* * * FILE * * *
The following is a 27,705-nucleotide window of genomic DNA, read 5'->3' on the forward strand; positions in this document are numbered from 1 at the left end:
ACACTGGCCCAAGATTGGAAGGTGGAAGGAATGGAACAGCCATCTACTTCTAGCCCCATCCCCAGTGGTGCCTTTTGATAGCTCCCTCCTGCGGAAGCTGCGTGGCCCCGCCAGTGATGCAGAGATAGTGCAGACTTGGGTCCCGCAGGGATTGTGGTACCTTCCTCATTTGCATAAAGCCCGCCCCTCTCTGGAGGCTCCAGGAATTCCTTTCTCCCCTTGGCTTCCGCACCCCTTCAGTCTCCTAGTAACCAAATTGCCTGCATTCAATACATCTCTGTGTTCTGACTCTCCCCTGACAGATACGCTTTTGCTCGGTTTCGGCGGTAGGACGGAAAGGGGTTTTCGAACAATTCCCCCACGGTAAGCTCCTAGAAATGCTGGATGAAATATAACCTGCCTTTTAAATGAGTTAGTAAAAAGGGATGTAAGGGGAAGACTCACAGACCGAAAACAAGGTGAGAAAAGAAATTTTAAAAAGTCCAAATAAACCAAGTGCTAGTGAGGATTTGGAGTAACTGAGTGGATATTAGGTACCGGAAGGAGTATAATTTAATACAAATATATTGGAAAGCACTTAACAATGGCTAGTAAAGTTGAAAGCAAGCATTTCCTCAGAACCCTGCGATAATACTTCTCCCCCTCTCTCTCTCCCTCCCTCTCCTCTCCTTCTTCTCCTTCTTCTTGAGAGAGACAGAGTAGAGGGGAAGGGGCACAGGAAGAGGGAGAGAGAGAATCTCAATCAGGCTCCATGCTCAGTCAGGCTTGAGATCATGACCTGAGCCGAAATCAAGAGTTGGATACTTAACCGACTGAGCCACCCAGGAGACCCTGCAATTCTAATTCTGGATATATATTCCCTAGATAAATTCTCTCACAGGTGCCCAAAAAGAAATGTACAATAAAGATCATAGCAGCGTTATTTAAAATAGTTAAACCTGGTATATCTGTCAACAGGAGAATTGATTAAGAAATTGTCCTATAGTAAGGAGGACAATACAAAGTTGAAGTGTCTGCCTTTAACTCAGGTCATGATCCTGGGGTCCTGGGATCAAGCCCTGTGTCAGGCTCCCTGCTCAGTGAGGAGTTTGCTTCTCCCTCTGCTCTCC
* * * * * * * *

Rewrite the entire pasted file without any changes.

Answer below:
The following is a 27,705-nucleotide window of genomic DNA, read 5'->3' on the forward strand; positions in this document are numbered from 1 at the left end:
ACACTGGCCCAAGATTGGAAGGTGGAAGGAATGGAACAGCCATCTACTTCTAGCCCCATCCCCAGTGGTGCCTTTTGATAGCTCCCTCCTGCGGAAGCTGCGTGGCCCCGCCAGTGATGCAGAGATAGTGCAGACTTGGGTCCCGCAGGGATTGTGGTACCTTCCTCATTTGCATAAAGCCCGCCCCTCTCTGGAGGCTCCAGGAATTCCTTTCTCCCCTTGGCTTCCGCACCCCTTCAGTCTCCTAGTAACCAAATTGCCTGCATTCAATACATCTCTGTGTTCTGACTCTCCCCTGACAGATACGCTTTTGCTCGGTTTCGGCGGTAGGACGGAAAGGGGTTTTCGAACAATTCCCCCACGGTAAGCTCCTAGAAATGCTGGATGAAATATAACCTGCCTTTTAAATGAGTTAGTAAAAAGGGATGTAAGGGGAAGACTCACAGACCGAAAACAAGGTGAGAAAAGAAATTTTAAAAAGTCCAAATAAACCAAGTGCTAGTGAGGATTTGGAGTAACTGAGTGGATATTAGGTACCGGAAGGAGTATAATTTAATACAAATATATTGGAAAGCACTTAACAATGGCTAGTAAAGTTGAAAGCAAGCATTTCCTCAGAACCCTGCGATAATACTTCTCCCCCTCTCTCTCTCCCTCCCTCTCCTCTCCTTCTTCTCCTTCTTCTTGAGAGAGACAGAGTAGAGGGGAAGGGGCACAGGAAGAGGGAGAGAGAGAATCTCAATCAGGCTCCATGCTCAGTCAGGCTTGAGATCATGACCTGAGCCGAAATCAAGAGTTGGATACTTAACCGACTGAGCCACCCAGGAGACCCTGCAATTCTAATTCTGGATATATATTCCCTAGATAAATTCTCTCACAGGTGCCCAAAAAGAAATGTACAATAAAGATCATAGCAGCGTTATTTAAAATAGTTAAACCTGGTATATCTGTCAACAGGAGAATTGATTAAGAAATTGTCCTATAGTAAGGAGGACAATACAAAGTTGAAGTGTCTGCCTTTAACTCAGGTCATGATCCTGGGGTCCTGGGATCAAGCCCTGTGTCAGGCTCCCTGCTCAGTGAGGAGTTTGCTTCTCCCTCTGCTCTCC